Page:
Funds Ka Funda: What Are Mutual Funds? How Do They Work?
23 Jul 2019

Funds Ka Funda: What Are Mutual Funds? How Do They Work?

Tanya was elated. She had just received her first paycheck, and her first thought was to blow it up on one big party for all her friends and family! Her indulgent father was all for it – after all, it’s not every day that a girl gets her first paycheck!

But then, he counselled her: “From next month onwards Tanya, you should start investing money.” That kind of floored Tanya, because she’d never thought of saving or investing, and hadn’t had the faintest idea of where to begin. She’d vaguely heard of something called mutual funds, but she was clueless about how to get started. So, let’s help Tanya understand what is a mutual fund? And how mutual funds work.

Getting the Basics Right: Mutual Funds Definition

Pool of Investment: Mutual funds are a pool of investments in stocks, bonds, and other securities, or a mix of them. You could think of a mutual fund as a cooperative of investors getting together to invest in something.

Kinds of Mutual Funds: The biggest misconception that Tanya had about mutual funds was that they invested only in stocks and shares. Not true. Mutual funds can invest in a variety of instruments, including equity and fixed income instruments. Even within equity and debt funds, there are many options.

Fund Objective Portfolio Composition
Growth - primarily equities Stocks
Income - primarily debt Debt-oriented fixed-income
Money Market (including Gilt funds) Short-term money market instruments (including government securities)
Balanced/Hybrid Combination of debt and equity, to balance risks and rewards

Growth funds are primarily equity-oriented and tend to be the riskiest. That’s because the underlying securities are sensitive to stock market movements.

Debt funds are not as risky as equity funds. However, they’re not risk free and are susceptible risks like interest-rate risks.

Professional Management: Mutual funds are offered to the public by fund houses, or Asset Management Companies, or AMCs. They hire fund managers, who have the experience and expertise to maximise returns for investors.

Regulation: All AMCs have to be registered with SEBI (Securities and Exchange Board of India). SEBI protects the interests of investors like Tanya and sees that AMCs are transparent and follow the rules.

So, now that you know what are mutual funds, let’s understand some of the investment lingo.

Getting to Know Mutual Funds Lingo

Return on Investment: When you invest, you expect it to grow. Returns on investment (or just returns) show you how much your initial capital has appreciated. At 12% returns a year, an investment of Rs 10,000, would get you profits of Rs 1200 in the first year of investment.

Net Asset Value (NAV): The Net Asset Value is the current price of one unit of a mutual fund. It is calculated at the end of each working day. NAV is the value of all assets under management minus expenses and divided by the number of mutual fund units held by investors. Mutual fund units are bought and sold at the NAV. If the NAV of a fund is Rs 10, then an investment of Rs 10000 would fetch you 1000 units.

Redemption: When you exit from a fund, it means you’re redeeming the units. You can redeem funds at any point. Some funds, like ELSS funds, have a lock-in period of three years during which you cannot redeem. When you apply for redemption, your units are sold at the prevailing NAV, and the money is credited to your account in 48 hours to a week depending on the AMC.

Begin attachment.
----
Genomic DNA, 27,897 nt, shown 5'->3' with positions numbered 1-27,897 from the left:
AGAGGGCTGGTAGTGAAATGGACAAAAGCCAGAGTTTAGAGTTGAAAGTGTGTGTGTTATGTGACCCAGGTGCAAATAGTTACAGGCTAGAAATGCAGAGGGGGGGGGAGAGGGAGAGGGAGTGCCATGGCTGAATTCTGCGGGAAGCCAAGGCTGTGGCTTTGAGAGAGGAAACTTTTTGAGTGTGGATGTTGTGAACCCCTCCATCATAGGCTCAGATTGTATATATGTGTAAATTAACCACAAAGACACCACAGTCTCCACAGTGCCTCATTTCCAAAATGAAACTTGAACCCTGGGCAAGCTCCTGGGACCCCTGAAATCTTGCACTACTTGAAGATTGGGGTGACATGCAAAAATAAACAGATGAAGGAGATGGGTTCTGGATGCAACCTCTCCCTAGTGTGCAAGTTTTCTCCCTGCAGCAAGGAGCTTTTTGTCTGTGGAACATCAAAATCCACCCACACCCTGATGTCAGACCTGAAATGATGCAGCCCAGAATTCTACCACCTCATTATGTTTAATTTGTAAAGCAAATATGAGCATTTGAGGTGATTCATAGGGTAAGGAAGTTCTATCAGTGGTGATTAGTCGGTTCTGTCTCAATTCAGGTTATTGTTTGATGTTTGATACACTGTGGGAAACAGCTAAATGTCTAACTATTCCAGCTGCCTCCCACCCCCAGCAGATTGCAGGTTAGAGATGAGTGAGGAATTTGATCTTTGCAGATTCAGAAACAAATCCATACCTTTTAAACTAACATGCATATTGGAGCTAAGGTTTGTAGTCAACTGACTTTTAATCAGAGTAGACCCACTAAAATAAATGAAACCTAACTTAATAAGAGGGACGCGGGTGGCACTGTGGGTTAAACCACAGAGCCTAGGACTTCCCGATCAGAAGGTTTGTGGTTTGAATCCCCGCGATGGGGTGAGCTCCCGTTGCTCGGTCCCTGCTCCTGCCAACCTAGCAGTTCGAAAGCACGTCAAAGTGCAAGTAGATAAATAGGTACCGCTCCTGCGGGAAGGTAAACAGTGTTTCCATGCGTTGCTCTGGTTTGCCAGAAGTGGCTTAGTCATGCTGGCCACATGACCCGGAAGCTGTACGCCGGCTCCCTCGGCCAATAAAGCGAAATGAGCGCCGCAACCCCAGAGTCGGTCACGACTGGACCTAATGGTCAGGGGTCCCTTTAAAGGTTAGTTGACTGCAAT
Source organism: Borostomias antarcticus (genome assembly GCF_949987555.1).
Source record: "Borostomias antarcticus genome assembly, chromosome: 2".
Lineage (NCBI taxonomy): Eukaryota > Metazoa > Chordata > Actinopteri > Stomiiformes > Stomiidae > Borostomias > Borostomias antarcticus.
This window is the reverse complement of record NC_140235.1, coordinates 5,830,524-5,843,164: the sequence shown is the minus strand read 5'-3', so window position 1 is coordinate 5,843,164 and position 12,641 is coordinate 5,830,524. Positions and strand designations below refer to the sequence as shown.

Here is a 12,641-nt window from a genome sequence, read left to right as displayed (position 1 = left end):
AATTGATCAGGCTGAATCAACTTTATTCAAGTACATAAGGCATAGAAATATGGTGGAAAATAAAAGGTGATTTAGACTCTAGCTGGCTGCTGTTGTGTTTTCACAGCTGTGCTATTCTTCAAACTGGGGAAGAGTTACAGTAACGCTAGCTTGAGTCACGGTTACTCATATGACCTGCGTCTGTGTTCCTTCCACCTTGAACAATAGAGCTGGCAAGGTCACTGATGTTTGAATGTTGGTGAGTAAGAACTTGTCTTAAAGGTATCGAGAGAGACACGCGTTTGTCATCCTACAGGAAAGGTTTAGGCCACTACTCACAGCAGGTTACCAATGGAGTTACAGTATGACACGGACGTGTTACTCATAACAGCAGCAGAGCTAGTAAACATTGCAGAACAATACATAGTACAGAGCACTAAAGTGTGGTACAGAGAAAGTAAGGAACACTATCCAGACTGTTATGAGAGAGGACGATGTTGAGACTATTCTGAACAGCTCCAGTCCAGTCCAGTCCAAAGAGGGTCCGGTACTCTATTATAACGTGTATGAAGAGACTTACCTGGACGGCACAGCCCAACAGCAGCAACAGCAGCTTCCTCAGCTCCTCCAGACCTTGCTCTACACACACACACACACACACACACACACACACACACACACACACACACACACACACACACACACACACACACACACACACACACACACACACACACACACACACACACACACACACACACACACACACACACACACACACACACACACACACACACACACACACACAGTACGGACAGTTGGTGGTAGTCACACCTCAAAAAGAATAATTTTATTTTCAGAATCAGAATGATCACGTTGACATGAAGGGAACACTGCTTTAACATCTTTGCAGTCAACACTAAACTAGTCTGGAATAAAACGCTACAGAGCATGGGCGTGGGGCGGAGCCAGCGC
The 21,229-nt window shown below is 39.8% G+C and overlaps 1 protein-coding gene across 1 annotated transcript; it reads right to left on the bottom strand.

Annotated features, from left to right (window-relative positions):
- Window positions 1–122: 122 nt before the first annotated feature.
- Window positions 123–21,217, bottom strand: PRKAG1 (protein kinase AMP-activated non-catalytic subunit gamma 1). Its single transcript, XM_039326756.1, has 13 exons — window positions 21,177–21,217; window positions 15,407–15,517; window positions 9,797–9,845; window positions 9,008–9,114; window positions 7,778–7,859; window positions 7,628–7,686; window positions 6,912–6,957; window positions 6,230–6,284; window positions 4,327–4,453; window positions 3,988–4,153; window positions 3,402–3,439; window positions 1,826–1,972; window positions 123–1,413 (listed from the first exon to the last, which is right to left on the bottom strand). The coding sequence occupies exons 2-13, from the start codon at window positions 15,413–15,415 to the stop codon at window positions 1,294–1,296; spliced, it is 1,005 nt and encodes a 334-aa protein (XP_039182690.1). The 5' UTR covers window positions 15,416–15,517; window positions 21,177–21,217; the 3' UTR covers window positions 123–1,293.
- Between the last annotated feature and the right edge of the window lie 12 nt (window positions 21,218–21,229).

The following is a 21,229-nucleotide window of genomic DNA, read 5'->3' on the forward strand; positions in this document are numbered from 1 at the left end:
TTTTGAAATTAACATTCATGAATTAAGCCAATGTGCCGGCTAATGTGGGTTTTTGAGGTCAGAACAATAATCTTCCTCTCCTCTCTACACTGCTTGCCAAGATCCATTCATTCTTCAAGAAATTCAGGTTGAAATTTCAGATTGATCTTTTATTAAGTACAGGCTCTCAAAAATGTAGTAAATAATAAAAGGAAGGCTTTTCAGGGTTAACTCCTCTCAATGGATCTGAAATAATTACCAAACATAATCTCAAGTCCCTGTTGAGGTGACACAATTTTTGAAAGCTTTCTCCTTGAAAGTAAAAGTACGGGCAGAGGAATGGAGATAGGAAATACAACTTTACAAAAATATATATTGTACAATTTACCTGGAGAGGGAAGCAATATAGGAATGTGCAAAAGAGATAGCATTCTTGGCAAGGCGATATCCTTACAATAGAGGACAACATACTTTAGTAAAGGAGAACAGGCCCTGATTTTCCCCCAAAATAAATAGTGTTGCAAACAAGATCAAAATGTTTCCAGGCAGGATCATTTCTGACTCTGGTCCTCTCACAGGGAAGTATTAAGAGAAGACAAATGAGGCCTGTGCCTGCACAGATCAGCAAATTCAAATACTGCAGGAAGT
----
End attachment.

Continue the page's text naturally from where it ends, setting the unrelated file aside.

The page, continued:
Expense Ratio: This is the fees charged by AMCs to manage your fund. The ratio includes fees charged for buying and selling mutual fund units. It also considers expenses for managing the underlying assets. Expense ratios will affect the returns that you make, so make sure you find out what they are for the fund you want to invest in.

Open-ended Funds: Allows buying and selling of mutual fund units at any time. Most funds are open-ended.

Close-ended Funds: These are offered for a limited period after which they are listed on an exchange, and investors can buy/sell on the exchange. The funds have a fixed period and cannot be redeemed before then.

How Mutual Funds Work

You’ve seen what mutual funds are and the various terms associated with it. The final part of this article is about how mutual funds work. Here’s a summary:

  • Mutual funds invest in debt, equities, or both.
  • A fund’s value is determined through its NAV, which changes by the day.
  • Returns and risk are different for various fund types.
  • Debt-oriented funds are considered less risky and are ideal for short term investments but they also offer lower returns.
  • Equity funds give higher return in the long term but are riskier.
  • Balanced funds invest in both debt and equity and are for those who don’t want to take too much risk but want higher returns than pure debt funds.
  • Debt funds are not risk free and are subject to risks like interest rate risk.
  • Equity funds are affected by stock market movements.

Before you invest in any scheme, you must understand the risk and rewards of investing in mutual funds. This helps you decide whether to maximise profits by taking a higher risk or protect your investment by going for average returns.

DBS Bank offers Mutual Funds that are instant, paperless, signatureless – even transaction fee-less! What’s more? You get to choose from 250+ Mutual Funds across 15 top-performing asset management companies. So why wait? Login to digibank (app or internet banking) and start investing in a flash with instant Mutual Funds on DBS Bank.

Read up more on Mutual Funds here

Mutual Fund investments are subject to market risks, read all scheme related documents carefully before investing.